The Settlement Act contains a parallel provision dealing with waiver of claims by the Hoopa Valley Tribe, which states:
(2)(A) The partition of the joint reservation as provided in this subsection, and the ratification and confirmation as provided by section 1300i-7 of this title, shall not become effective unless, within 60 days after October 31, 1988, the Hoopa Valley Tribe shall adopt, and transmit to the Secretary, a tribal resolution:
(i) waiving any claim such tribe may have against the United States arising out of the provisions of this subchapter․
25 U.S.C. § 1300i-1(a)(2)(A).
There is a critical difference between the waiver provisions covering the two tribes. The Hoopa Valley Tribe is required to execute its waiver “within 60 days after the date of the enactment” of the Act. The Yurok waiver provision, however, contains no time limit but requires only that the waiver be adopted before there is any “apportionment of funds to the Yurok Tribe.”
Both waiver provisions were designed to protect the government financially by insuring that, after it had made the Settlement Act distributions to the two tribes, it would not thereafter be subjected to damages for making those payments. The method the Settlement Act used to accomplish that objective was to require each tribe to waive such claims before it could receive its payment.
That is precisely what occurred here. The Hoopa Valley and Yurok tribes each received its share of the Settlement Act fund only after it had executed a waiver of any claims against the United States based on the Settlement Act. Under this analysis, it is irrelevant that, although the Hoopa Valley Tribe executed its waiver shortly after the Settlement Act was enacted, the Yurok Tribe did not do so until years later, after the latter had unsuccessfully asserted its takings claim against the United States. In both instances, the United States did not distribute the tribe's share of the Settlement Fund until after the tribe had waived any claim it had against the United States based on the Settlement Act.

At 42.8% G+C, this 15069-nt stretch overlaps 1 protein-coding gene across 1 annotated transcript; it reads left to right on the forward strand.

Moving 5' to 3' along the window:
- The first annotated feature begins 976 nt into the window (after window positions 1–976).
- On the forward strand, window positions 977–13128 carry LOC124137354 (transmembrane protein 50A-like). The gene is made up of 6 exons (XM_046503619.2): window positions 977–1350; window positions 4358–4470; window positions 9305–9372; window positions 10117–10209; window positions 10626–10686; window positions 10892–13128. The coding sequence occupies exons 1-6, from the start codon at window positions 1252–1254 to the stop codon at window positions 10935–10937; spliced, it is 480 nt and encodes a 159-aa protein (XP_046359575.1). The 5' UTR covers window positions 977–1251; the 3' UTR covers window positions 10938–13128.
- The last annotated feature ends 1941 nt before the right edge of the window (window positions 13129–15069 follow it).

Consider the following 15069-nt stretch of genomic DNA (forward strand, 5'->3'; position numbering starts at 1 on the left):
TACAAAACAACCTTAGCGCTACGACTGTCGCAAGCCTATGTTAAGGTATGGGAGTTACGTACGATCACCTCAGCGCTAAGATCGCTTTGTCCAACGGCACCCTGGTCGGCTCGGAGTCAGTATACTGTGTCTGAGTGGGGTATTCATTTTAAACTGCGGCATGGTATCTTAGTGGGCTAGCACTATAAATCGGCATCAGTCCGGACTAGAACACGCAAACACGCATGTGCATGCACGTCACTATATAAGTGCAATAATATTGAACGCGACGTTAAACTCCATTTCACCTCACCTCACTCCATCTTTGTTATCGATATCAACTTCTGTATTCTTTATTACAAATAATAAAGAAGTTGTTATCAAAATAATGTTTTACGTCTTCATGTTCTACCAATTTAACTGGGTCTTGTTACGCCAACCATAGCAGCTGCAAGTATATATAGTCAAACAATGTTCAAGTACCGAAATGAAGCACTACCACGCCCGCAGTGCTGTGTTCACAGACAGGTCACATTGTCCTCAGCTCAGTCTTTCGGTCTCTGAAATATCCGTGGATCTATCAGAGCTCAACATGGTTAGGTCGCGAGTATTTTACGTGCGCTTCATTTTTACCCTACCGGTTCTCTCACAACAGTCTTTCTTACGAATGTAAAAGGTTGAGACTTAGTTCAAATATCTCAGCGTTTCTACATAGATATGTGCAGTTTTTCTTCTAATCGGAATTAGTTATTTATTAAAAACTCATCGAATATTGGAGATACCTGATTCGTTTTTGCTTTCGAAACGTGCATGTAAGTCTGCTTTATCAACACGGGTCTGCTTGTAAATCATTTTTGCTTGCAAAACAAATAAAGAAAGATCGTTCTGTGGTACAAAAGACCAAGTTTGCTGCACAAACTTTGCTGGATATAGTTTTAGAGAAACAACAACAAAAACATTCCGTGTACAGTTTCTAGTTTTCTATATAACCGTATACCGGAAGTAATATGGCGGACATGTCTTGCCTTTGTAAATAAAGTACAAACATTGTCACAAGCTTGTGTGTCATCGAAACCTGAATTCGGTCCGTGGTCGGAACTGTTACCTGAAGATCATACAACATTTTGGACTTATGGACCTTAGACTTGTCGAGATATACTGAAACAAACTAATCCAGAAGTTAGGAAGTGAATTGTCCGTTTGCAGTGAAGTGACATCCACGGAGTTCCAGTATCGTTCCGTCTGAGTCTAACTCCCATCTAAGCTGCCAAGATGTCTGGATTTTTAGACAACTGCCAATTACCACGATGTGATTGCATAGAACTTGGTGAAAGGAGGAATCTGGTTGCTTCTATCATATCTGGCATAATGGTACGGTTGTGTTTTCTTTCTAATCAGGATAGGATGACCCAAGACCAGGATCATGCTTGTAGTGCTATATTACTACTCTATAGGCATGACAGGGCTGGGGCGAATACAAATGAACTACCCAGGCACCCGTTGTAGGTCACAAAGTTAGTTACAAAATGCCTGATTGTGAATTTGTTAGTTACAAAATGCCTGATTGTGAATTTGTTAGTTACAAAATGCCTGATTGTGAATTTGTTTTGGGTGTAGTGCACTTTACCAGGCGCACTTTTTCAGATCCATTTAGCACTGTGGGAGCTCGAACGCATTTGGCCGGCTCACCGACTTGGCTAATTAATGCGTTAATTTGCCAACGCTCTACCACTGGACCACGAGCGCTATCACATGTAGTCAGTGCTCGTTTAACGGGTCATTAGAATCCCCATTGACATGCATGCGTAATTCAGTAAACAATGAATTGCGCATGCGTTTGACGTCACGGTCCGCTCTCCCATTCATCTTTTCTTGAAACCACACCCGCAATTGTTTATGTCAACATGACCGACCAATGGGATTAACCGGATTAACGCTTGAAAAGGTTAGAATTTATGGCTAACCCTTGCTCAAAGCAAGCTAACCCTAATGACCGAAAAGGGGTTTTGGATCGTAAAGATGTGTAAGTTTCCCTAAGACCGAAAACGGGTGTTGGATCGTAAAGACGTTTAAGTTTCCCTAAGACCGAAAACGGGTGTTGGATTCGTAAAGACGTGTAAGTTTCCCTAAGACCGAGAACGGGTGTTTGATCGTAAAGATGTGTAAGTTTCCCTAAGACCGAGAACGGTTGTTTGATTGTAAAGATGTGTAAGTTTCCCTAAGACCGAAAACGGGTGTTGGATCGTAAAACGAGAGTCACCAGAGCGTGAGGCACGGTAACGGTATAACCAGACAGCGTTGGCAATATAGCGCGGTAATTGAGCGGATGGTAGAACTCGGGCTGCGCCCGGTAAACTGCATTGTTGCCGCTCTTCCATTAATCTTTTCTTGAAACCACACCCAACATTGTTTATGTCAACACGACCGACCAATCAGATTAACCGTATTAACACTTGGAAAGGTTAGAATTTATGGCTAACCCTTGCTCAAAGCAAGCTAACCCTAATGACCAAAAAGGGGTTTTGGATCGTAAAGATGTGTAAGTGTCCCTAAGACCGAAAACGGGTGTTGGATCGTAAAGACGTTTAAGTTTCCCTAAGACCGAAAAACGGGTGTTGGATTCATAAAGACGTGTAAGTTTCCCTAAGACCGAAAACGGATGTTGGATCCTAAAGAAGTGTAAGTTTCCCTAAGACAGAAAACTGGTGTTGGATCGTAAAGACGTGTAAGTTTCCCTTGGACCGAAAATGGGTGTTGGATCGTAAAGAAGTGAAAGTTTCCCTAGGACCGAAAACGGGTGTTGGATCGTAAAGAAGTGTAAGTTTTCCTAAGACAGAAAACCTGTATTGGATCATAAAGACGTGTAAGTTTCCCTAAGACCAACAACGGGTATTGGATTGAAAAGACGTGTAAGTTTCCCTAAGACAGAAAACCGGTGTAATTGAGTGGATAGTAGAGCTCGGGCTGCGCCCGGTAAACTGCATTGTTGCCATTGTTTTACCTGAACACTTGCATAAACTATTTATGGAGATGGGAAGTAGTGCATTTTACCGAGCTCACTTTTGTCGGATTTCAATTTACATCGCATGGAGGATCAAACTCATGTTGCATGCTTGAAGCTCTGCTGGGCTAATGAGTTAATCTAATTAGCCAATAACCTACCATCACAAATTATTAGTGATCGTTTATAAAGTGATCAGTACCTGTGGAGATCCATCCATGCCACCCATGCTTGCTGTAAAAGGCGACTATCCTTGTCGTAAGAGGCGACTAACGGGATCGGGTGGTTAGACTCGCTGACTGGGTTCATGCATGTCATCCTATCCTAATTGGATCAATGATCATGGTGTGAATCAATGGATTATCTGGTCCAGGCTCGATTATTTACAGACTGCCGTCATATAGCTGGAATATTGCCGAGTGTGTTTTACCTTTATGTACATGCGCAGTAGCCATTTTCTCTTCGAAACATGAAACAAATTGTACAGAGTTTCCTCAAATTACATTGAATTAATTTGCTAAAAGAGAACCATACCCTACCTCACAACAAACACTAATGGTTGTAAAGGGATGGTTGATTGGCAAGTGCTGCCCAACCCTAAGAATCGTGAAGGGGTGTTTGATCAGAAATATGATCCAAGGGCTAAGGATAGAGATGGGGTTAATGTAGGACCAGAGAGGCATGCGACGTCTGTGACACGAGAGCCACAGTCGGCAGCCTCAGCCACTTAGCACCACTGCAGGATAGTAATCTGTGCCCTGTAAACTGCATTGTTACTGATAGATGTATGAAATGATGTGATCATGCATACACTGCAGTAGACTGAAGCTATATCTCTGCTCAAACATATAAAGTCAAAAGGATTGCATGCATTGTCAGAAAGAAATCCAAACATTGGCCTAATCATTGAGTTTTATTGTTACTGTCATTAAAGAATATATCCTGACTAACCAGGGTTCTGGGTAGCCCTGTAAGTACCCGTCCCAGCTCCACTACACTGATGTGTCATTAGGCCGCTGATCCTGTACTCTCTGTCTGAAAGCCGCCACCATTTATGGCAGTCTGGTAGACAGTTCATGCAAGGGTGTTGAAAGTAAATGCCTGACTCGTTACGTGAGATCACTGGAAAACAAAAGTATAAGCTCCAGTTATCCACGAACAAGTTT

The Hoopa Valley Tribe contends, however, that, under the Settlement Act, the government had no authority to make any distribution to the Yurok Tribe once the latter had filed its takings suit against the United States. Although the Interior Department had taken this same position over a considerable period-a fact the Hoopa Valley Tribe relies on heavily as supporting its statutory argument-Interior reexamined and changed its position in 2007. It ruled that it would distribute the Yurok Tribe's portion of the Settlement Fund if the tribe executed a waiver, which the tribe promptly did.
As Interior explained to the Chairmen of the two tribes:
Neither the Act nor its legislative history specifies whether proceeding under one provision would preclude the Yurok Tribe from proceeding under the other, i.e., whether bringing a takings claim and providing a waiver, actions both authorized under the Act, were mutually exclusive. For a number of reasons, we conclude that the takings litigation in Karuk Tribe did not result in the Yurok Tribe's forfeiting the benefits established in the Act. For example, the Act does not specify a time limitation, like the limited period to bring a constitutional challenge, on the ability to provide a waiver. Moreover, the Act's Yurok waiver provision is not limited solely to the constitutionally-based property claims authorized by the Act and litigated by the Yurok Tribe. The Act did not provide any contingent distribution arrangements if the Yurok Tribe chose to assert a takings claim. Fundamentally, nothing in the Act states that the Yurok Tribe's choosing to litigate its takings claim would cause the Tribe to forfeit the benefits under the Act.
Because Congress acted as a trustee in passing the Act and because the Hoopa Valley Tribe received already all of its benefits established by the Act, including its designated share of the Fund, we believe that any ambiguity in the Act should be read in favor of providing the other beneficiary, the Yurok Tribe, with its benefits established by the Act. Because the Act specifically authorized either Tribe to bring certain claims against the United States yet did not provide for an alternative distribution of benefits if a Tribe took such an action, we further believe that an interpretation of the Act that avoids penalizing a beneficiary for taking an authorized action and that avoids potentially troublesome constitutional issues to be necessary here. Thus, we believe that it would be unreasonable to read the Act to work a forfeiture of the Yurok's right to receive the monies from the Fund, and we decline to do so.
I see no reason to reject Interior's conclusion. Cf. Chevron, U.S.A., Inc. v. Natural Res. Def. Council, Inc., 467 U.S. 837, 844, 104 S.Ct. 2778, 81 L.Ed.2d 694 (1984).
The Hoopa Valley Tribe contends that the Yurok Tribe's waiver was invalid on the further ground it was given by the permanent Yurok Tribal Council, but that the Settlement Act authorized only the Yurok “Interim Council” to grant the waiver.